The Bell Jar Part 3, Chapter 11
Dr. Gordon has a large beige waiting room. It has been three weeks since she got back from New York City and Esther is still wearing Betsy's clothing. She has not washed her hair in as long. She thinks it is useless to wash hair because you just have to wash it again. She also thinks that she has not slept in all that time. She remembers all the hours lying awake at night. It makes her tired to think of washing her hair and changing her clothing.
Dr. Gordon tells her that her mother is very upset and worried about her. Esther is disappointed in the doctor. She thought he would be older and intelligent looking. Instead, he is young and sits behind his large desk looking very conceited. She doesn't trust him because he is good looking. She is irrationally infuriated by the photograph on his desk. It is of his beautiful wife and children. She doesn't think that someone with such a beautiful life could understand her problems. He asks her to tell him what she thinks is wrong. She is upset that he says 'think' because this implies that there is nothing really wrong. She tells him that she cannot sleep or eat but she omits her problem with her handwriting. Earlier, she had tried to write Doreen a letter asking if she could live with her:
"But when I took up my pen, my hand made big, jerky letters like those of a child, and the lines sloped down the page from left to right almost diagonally, as if they were loops of string lying on the paper, and someone had come along and blown them askew." Chapter 11, pg. 106
She tore up the letter and hid it in her purse. While she talks, his head is bent and his hands are folded in front of his face. He asks where she goes to school, and he reacts with some anecdote about when he was at her school during the war. Without reacting to anything she said, he tells her that he will see her the next week. When she goes outside, her mother sighs when she hears that Esther has to go back again the next week. Going to Dr. Gordon costs 25 dollars an hour.
While at the Boston Common, Esther meets a sailor and tells him her name is Elly Higginbottom and that she is from Chicago. She worries about running into Mrs. Willard who is often out shopping during the day. She thinks that life might be better in Chicago and she starts to try and figure out how she would get there. The sailor tells her that they should go over behind a monument where no one can see them and kiss. Esther thinks she sees Mrs. Willard coming and begins to tell the sailor very loudly to leave her alone. When she realizes that it couldn't possibly be Mrs. Willard, because she went to her cabin in the mountains, she explains to the sailor that she is an orphan. The woman who approached them looked like a woman from Chicago who ran the orphanage and was allegedly very cruel to her. She cries and the sailor thinks she is sad because she's an orphan.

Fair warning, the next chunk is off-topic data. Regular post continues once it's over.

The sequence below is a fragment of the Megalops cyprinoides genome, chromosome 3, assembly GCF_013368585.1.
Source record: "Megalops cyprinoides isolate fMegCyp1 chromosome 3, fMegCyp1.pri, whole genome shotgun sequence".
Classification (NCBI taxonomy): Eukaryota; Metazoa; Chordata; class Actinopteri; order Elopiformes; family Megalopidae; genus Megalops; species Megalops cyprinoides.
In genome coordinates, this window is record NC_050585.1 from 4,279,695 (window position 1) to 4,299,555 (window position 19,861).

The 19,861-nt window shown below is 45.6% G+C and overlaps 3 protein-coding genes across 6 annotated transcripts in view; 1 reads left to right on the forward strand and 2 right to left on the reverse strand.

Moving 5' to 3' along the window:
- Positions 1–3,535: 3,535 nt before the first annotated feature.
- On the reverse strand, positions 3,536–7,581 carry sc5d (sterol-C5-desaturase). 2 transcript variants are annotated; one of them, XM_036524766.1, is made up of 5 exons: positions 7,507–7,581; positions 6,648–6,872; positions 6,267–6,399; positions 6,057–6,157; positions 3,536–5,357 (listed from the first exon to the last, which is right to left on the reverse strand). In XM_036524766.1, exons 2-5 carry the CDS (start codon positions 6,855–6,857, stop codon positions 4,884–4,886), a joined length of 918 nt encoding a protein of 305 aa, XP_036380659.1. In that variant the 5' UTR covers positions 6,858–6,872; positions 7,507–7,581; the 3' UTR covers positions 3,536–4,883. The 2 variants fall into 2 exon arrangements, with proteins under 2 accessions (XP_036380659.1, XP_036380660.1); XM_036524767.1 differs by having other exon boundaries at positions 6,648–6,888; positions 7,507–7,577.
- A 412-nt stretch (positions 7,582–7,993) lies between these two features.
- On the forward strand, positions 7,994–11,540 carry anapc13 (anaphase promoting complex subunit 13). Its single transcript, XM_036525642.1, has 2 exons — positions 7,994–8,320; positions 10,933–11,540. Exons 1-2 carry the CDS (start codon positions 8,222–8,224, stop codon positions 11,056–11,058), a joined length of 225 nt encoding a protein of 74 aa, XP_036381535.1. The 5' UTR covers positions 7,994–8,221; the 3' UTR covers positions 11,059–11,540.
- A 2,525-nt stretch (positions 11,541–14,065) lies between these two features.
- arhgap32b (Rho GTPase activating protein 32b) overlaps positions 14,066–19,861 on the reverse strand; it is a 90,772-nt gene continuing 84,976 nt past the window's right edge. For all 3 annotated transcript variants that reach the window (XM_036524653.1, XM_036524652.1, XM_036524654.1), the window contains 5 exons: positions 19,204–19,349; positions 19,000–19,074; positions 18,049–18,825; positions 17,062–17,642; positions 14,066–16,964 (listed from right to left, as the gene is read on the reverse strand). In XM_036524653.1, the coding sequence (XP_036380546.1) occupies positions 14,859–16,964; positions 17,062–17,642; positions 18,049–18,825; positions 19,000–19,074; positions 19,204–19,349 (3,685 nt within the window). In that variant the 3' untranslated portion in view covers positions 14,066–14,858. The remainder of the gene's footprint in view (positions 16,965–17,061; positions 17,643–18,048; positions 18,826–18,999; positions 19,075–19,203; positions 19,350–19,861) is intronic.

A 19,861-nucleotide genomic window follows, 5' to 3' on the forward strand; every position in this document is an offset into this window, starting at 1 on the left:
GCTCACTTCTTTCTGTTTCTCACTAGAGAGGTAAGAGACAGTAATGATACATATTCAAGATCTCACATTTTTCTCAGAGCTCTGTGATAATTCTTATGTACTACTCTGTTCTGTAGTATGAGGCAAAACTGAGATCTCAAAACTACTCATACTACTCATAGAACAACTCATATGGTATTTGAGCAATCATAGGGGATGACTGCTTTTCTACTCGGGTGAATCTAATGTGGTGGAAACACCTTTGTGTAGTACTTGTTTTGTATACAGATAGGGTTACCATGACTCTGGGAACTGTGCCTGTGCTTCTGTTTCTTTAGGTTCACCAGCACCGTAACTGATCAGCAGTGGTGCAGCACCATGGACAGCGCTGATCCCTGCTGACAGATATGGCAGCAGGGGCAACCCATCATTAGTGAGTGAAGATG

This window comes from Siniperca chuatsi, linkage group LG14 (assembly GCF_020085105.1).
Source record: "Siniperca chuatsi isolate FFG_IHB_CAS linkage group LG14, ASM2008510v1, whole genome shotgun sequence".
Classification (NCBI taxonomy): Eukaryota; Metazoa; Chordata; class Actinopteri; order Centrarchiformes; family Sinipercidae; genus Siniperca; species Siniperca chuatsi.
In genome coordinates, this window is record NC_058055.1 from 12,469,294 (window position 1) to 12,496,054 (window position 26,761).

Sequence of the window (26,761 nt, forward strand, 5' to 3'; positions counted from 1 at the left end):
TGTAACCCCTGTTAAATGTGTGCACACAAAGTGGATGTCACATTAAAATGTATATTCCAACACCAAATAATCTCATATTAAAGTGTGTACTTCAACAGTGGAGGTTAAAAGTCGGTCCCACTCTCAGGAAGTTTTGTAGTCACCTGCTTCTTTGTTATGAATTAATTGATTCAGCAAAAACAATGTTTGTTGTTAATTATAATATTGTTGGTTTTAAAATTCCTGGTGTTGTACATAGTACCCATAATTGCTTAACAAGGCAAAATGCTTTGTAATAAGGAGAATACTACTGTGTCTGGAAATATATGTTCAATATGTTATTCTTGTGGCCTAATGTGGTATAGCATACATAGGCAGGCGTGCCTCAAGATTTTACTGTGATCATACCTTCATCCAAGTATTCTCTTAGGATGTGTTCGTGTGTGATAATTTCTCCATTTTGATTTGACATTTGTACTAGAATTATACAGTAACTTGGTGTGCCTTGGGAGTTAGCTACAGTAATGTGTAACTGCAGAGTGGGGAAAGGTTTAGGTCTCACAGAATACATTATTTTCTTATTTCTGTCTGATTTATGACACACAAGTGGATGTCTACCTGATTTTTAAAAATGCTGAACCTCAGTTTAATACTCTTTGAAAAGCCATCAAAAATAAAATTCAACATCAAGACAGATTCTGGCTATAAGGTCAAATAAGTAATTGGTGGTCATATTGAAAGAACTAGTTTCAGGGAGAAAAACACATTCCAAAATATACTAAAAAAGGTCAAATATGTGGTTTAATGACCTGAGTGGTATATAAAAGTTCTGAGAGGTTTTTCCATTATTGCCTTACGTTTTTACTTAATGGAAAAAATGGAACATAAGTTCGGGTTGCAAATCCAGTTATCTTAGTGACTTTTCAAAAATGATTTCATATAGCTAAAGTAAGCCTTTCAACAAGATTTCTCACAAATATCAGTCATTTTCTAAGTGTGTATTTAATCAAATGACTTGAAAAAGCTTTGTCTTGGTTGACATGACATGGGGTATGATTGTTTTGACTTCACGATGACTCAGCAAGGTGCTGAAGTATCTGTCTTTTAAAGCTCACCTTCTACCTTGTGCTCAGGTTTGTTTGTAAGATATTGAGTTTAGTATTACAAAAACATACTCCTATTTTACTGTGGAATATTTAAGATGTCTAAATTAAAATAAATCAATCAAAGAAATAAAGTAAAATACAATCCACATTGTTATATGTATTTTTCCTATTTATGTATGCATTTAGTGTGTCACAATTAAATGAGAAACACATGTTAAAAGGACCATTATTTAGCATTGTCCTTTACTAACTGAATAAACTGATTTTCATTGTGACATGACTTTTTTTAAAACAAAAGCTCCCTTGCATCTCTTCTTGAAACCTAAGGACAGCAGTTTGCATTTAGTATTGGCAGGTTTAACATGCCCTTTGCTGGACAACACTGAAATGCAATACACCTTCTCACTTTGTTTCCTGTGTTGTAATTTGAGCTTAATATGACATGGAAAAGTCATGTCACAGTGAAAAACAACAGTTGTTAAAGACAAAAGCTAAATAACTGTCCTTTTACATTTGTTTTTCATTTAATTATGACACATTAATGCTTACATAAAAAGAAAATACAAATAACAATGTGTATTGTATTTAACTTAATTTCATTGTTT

She goes back to Dr. Gordon and repeats everything she said the week before, except that she includes the part about the handwriting. She empties the remnants of the letter on his desk. Dr. Gordon asks her if it is all right if he goes out and talks to her mother. Esther says he can and while he is out of the room, she puts the scraps of the letter back into her bag so that no one can piece it back together and find out that she was planning to run away. When she gets in the car, her mother tells her that Dr. Gordon thinks she should have shock therapy. Esther panics because she doesn't believe in her mother's promise that she wouldn't have to stay at the hospital, Walton.
Later, Esther is reading the tabloid papers. She reads about a man who was stopped from throwing himself off a building by a police officer. The article doesn't explain why the man wanted to commit suicide or how the officer made him stop. She likes these papers even though she has never read them before. They are pulpy and honest. The only paper she had ever read was the 'Christian Science Monitor'. As she circles the public garden, Esther reads the names of the trees. Her favorite tree is the 'weeping scholar.' She thinks it must be from Japan. This makes her think of Japanese ritual suicide. Such an act seems honorable to her.
The next morning Dido Conway drivers her and her mother to Walton. She thinks of running away but realizes that it would be useless to try.
"I decided to walk to the bus terminal and inquire about the fares to Chicago. Then I might go to the bank and withdraw precisely that amount which would not cause so much suspicion" Chapter 11, pg. 113
She went to the bus station but realized that the bank had already closed for the day and would not be open again until her appointment was over the next day. She resigns herself to the fact that she cannot escape the electroshock.